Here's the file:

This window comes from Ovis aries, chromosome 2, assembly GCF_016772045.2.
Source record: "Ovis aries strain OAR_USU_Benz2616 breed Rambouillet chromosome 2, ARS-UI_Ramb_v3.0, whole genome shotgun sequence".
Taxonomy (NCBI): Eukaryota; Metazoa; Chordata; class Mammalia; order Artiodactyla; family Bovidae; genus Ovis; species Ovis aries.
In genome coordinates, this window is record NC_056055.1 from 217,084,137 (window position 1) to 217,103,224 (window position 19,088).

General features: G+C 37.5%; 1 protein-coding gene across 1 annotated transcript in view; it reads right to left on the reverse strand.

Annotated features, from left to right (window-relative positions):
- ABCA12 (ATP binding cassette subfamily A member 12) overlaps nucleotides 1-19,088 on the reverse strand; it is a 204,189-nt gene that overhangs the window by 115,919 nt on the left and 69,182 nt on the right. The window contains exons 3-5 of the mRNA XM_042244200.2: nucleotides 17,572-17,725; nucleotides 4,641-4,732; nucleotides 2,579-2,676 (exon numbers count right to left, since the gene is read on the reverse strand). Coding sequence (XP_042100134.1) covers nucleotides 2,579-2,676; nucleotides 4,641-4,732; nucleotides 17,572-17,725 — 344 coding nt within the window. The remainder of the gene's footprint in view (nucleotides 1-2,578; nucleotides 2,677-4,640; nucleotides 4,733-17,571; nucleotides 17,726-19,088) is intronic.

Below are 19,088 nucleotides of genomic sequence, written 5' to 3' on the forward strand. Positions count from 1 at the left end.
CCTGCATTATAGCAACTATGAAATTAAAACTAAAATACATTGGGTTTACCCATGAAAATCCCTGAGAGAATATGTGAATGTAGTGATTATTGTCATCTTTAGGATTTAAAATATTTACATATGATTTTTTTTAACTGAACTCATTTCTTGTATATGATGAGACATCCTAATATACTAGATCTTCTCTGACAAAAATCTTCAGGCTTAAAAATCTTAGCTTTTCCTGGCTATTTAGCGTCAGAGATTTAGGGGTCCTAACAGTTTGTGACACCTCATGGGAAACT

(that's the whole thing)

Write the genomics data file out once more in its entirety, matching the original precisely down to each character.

This window comes from Ovis aries, chromosome 2, assembly GCF_016772045.2.
Source record: "Ovis aries strain OAR_USU_Benz2616 breed Rambouillet chromosome 2, ARS-UI_Ramb_v3.0, whole genome shotgun sequence".
Taxonomy (NCBI): Eukaryota; Metazoa; Chordata; class Mammalia; order Artiodactyla; family Bovidae; genus Ovis; species Ovis aries.
In genome coordinates, this window is record NC_056055.1 from 217,084,137 (window position 1) to 217,103,224 (window position 19,088).

General features: G+C 37.5%; 1 protein-coding gene across 1 annotated transcript in view; it reads right to left on the reverse strand.

Annotated features, from left to right (window-relative positions):
- ABCA12 (ATP binding cassette subfamily A member 12) overlaps nucleotides 1-19,088 on the reverse strand; it is a 204,189-nt gene that overhangs the window by 115,919 nt on the left and 69,182 nt on the right. The window contains exons 3-5 of the mRNA XM_042244200.2: nucleotides 17,572-17,725; nucleotides 4,641-4,732; nucleotides 2,579-2,676 (exon numbers count right to left, since the gene is read on the reverse strand). Coding sequence (XP_042100134.1) covers nucleotides 2,579-2,676; nucleotides 4,641-4,732; nucleotides 17,572-17,725 — 344 coding nt within the window. The remainder of the gene's footprint in view (nucleotides 1-2,578; nucleotides 2,677-4,640; nucleotides 4,733-17,571; nucleotides 17,726-19,088) is intronic.

Below are 19,088 nucleotides of genomic sequence, written 5' to 3' on the forward strand. Positions count from 1 at the left end.
CCTGCATTATAGCAACTATGAAATTAAAACTAAAATACATTGGGTTTACCCATGAAAATCCCTGAGAGAATATGTGAATGTAGTGATTATTGTCATCTTTAGGATTTAAAATATTTACATATGATTTTTTTTAACTGAACTCATTTCTTGTATATGATGAGACATCCTAATATACTAGATCTTCTCTGACAAAAATCTTCAGGCTTAAAAATCTTAGCTTTTCCTGGCTATTTAGCGTCAGAGATTTAGGGGTCCTAACAGTTTGTGACACCTCATGGGAAACT